And, obviously enough, a comma must also come when three authors’ names are present.

You may also call this particular comma the APA serial comma in a reference list, such as in the first line of the example below.

Swanson, H. L., Kong, J. E., & Petcu, S. D. (2019) Individual differences in math problem solving and executive processing among emerging bilingual children. Journal of Experimental Child Psychology, 187, 2019, https://doi.org/10.1016/j.jecp.2019.06.006

The default rule here is fairly easy.

An ampersand must always be used in writing a minimum of two authors’ names and a comma should always be placed before it in the reference list.

Now that we’ve learned how to correctly place our pre-commas, let us now move on to the cases that would make a pre-comma insertion incorrect.


The incorrect usage of a comma before an ampersand in APA style

A comma must not precede an ampersand in a couple of cases writing information adhering to the APA writing style.

In particular, these may apply either in the in-text citation or the reference section.

Let’s look at them using some examples.


Do not use a comma in listing two collaborative authors in a parenthetical in-text citation

Contrary to the rule in writing the complete reference, a comma must not be placed before an ampersand linking two names in a parenthetical citation.

The comma must be placed before the publication year instead.

The same variable was tested in another setting but gained dissimilar results (Thomas & Fetchner, 2014).

But, note that this rule changes when listing the complete details in the reference section, and thus, a comma must be placed before the ampersand.

The ampersand in the citations symbolizes strong cooperation between the two researchers, which is, again, its main difference with “and.”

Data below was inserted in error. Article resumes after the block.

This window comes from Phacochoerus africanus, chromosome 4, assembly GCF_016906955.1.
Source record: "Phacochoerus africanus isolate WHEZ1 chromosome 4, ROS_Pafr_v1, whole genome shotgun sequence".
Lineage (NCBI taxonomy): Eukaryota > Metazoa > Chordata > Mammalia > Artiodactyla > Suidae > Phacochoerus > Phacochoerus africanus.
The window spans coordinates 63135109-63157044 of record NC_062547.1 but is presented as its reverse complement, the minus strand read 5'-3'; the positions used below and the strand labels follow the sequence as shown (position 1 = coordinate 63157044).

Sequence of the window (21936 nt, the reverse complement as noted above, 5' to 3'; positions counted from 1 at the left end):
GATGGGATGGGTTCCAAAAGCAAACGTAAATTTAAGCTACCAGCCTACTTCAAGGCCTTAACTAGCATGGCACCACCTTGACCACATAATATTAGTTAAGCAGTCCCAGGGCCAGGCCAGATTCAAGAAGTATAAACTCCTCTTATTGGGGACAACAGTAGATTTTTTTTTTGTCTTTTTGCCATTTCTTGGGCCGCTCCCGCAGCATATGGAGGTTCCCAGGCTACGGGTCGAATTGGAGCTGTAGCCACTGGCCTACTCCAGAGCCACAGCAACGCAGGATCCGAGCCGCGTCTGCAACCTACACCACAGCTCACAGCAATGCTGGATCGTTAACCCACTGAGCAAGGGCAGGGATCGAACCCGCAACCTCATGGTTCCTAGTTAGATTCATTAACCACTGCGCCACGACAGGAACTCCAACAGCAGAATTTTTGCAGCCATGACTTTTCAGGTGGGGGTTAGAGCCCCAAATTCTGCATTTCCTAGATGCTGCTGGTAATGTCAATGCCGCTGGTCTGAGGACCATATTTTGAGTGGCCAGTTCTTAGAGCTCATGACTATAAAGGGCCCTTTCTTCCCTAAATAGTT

Most importantly, do not use an ampersand if you would like to cite the source as part of the running text, as opposed to the parenthetical way.

In this case, the word “and” must be used instead while encapsulating the publication year only.

Thomas and Fetchner (2014) found dissimilar results upon testing the same variable in another setting.


Do not use a comma when writing fixed expressions in the running text

As stated in the earlier part of this post, ampersands can be used in some fixed expressions, including company names, book titles, and some common phrases.

This implies that a writer is free to use this symbol even in the running text, which is an exception to the rule.

A similar argument on double possessives was suggested by Lynn Truss (2009) in the book Eats, Shoots & Leaves.

In the example above, a comma does not come before the ampersand as this is the original book title which may be strictly considered should any legal issues occur.

This can also be applied when writing down other common phrases when they appear in the running text, especially with acronyms and company names.

In a nutshell, the APA format is relatively rigid in terms of the rules because its main goal is to make texts extra credible and much easier to cross-reference with.